tantalize your senses in Fredericton, New Brunswick
I have a fascination with fiddleheads–the curled bright green sprouts of the Ostrich fern. My love of fiddleheads began in May, 2002, when Angela Watson, (then) Tourism Coordinator for Fredericton Tourism invited my husband and me to go fiddlehead picking with her along the shores of the Nashwaak River–a small tributary of the mighty Saint John River that connects St. John, New Brunswick, to the capital city of Fredericton.
It was a fascinating experience! Angela had rubber boots for both of us to wear, as fiddleheads are found along the wet mucky banks of the river. We cut the buds from the plant near to the ground, rinsed them in the river, and brought these local delicacies back to Angela’s place, where we learned how to clean and cook the fiddleheads. In North America, the fiddlehead is the East Coast version of asparagus–a delicious green vegetable that only grows in the spring. You can interchange the two vegetables in most recipes.
After shaking off the ‘cling-ons’ (the brown skin that clings to the surface of the delicate green buds), we steamed them for 10 minutes and then enjoyed our pick slathered with butter, and a touch of salt, pepper and vinegar. I now felt like a true maritimer rather than a tourist.
taste sensations of fredericton new brunswick
Fast forward to 2017, and on a return visit to Fredericton, I had the opportunity to return to the Fredericton Boyce Farmers Market and buy some fiddleheads along with a lot of other tasty treats. Quite a few of the vendors had chocolate offerings of various types. But without question, my favourite flavour of the day was the delicious coffee I enjoyed at Whitney Coffee. If there is better coffee being made in Fredericton, I didn’t find it.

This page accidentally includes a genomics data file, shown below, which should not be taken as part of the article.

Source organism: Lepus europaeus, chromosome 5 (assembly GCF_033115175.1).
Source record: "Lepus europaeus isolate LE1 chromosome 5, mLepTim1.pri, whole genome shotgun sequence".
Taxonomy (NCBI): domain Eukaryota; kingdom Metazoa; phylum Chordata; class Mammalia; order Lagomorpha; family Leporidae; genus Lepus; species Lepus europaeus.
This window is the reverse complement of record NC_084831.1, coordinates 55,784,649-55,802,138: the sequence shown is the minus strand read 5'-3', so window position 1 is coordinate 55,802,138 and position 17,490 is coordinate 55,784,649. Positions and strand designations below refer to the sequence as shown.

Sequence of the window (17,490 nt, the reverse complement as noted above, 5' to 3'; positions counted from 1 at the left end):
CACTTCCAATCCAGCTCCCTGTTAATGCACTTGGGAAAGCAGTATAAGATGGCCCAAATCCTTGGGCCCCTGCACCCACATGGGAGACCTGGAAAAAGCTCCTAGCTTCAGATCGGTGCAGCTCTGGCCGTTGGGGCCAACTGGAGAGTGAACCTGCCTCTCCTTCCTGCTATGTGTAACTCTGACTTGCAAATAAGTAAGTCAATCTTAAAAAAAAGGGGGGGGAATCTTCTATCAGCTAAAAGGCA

the vibrant art scene of fredericton new brunswick
But my visit to Fredericton wasn’t just about indulgence. I’d come for the annual conference of the Professional Writers Association of Canada, and as part of our program, we had the opportunity to visit two fabulous art galleries.
A small city of just over 58,000, Fredericton is easy to navigate and fun to walk. Our hotel was within blocks of pretty much everything you’d want to see, and walking from place to place gave us a chance to take in the historic landmarks and scenery along the way.
Our opening reception was held at Gallery 78, a lovely contemporary gallery of local handcrafted art housed in an 1898 property that has been refurbished to be home to New Brunswick’s oldest privately run art gallery.
Gallery 78 is bright and welcoming, with big windows overlooking the St. John River. We were entertained by a local actor portraying Lord Beaverbrook–the early 20th century business tycoon who owned several newspapers in Britain and Canada and became involved in politics during World War II alongside Winston Churchill.
I also enjoyed perusing the art at the Beaverbrook Gallery. The main floor offers a small but lovely gift shop. The main floor galleries are adorned with a selection of life-sized art–primarily British and Canadian art–and it was nice that we were allowed to take photos (without flash.)
I am so grateful that I returned to Fredericton, and was able to continue my exploration of this very lovely city. Have you been to Fredericton? Was there something that left a lasting impression with you?